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International Journal for Crime, Justice and Social Democracy Queensland University of Technology 2202-8005 The International Journal for Crime, Justice and Social Democracy is an open access, blind peer-reviewed journal that publishes critical research about challenges confronting criminal justice systems around the world.  The Journal is committed to democratising quality knowledge production and dissemination. Authors retain copyright and articles are licenced via Creative Commons to make published articles more readily available and useable. There are no APCs (Article Processing Charges). Authors can submit and publish at no cost.
International Journal for Crime, Justice and Social Democracy 9 2

'Little Development, Few Economic Opportunities and Many Difficulties': Climate Change From a Local Perspective


A southern criminology perspective on the study of climate change is overdue, given that climate change is a global phenomenon with localised effects. This article is a southern empirical criminological study of the colonial causes of, justice consequences of and southern responses to climate change. The study is based on four years of research in the Colombian Río Negro basin, undertaken by a multidisciplinary team of which I was part. My main argument is that the region contributes to climate change and heightening local risks primarily because of Western-imposed cultural ideas and production practices, and market demands. The article also discusses the idea of returning to southern traditional practices to mitigate and adapt to climate change.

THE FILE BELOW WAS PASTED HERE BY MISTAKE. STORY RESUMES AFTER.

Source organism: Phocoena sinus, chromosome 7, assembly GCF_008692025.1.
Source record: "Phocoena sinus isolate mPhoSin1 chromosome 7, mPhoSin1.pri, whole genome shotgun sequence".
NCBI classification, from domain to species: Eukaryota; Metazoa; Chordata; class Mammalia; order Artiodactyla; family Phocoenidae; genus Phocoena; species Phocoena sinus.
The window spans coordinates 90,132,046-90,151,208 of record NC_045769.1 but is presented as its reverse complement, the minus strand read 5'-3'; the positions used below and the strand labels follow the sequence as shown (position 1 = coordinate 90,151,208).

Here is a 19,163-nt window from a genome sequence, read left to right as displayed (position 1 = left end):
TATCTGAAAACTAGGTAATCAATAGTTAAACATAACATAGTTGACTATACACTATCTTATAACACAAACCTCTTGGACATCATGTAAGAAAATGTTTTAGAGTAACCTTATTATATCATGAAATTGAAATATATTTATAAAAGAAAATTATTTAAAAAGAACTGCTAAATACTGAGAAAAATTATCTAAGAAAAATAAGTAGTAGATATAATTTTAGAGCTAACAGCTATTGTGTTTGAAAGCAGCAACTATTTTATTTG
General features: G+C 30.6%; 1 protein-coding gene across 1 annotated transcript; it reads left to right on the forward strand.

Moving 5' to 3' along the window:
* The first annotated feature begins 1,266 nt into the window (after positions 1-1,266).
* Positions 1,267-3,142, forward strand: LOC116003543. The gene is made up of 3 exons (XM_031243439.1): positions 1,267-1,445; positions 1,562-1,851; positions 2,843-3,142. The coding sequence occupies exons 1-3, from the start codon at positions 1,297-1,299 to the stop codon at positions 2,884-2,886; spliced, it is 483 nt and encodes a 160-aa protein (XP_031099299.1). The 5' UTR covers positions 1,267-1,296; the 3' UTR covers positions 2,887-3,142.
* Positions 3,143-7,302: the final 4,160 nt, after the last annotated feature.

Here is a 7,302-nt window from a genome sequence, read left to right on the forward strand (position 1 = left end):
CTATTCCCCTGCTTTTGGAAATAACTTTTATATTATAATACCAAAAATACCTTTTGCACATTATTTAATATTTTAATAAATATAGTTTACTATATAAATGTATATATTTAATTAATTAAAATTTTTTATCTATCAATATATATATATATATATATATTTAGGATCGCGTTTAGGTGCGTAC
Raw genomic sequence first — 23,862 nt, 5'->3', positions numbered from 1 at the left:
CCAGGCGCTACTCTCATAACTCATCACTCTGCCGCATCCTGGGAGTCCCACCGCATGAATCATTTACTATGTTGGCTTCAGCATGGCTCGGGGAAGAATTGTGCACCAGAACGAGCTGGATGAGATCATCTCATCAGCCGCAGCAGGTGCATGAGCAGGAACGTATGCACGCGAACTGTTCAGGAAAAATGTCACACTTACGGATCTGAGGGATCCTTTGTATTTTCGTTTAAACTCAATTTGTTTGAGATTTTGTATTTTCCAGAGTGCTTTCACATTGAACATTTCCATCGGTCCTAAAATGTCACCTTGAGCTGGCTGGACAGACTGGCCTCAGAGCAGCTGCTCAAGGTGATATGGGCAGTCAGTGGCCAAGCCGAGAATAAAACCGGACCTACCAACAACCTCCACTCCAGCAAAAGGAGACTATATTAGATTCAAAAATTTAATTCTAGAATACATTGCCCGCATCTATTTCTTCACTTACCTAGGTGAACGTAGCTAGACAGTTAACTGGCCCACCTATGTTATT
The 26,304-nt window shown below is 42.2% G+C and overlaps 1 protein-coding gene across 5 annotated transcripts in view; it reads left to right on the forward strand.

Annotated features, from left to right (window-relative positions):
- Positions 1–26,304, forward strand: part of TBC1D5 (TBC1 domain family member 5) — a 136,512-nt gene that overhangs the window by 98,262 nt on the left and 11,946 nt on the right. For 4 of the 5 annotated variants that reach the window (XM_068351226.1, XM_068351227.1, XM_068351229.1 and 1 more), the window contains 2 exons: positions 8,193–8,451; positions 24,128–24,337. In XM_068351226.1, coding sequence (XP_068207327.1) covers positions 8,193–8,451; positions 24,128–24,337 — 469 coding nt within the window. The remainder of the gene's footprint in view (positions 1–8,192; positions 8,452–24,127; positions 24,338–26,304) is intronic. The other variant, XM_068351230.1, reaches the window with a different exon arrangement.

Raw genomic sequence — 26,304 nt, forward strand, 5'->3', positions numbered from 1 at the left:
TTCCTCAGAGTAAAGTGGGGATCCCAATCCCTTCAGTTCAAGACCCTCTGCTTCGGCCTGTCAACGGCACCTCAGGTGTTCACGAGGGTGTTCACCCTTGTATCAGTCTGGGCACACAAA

Pages:170 to 182
Section: Articles
0 citation(s) in Scopus
0 citation(s) in Web of Science


Total Abstract Views: 474  Total PDF Downloads: 191

Author Biography

University of Oslo; Universidad Antonio Nariño
Norway Norway

David is a post-doctoral researcher at the University of Oslo, Norway; and an associate professor at the Universidad Antonio Nariño, Colombia. He holds a PhD in criminology from the University of Oslo, Norway. He is a lawyer by training, with postgraduate studies in criminal law and a masters in sociology from the Universidad Nacional, Colombia. His main field of research is green criminology, with a focus on biopiracy. His greatest contribution to the field is in the development of a Southern Green Criminology.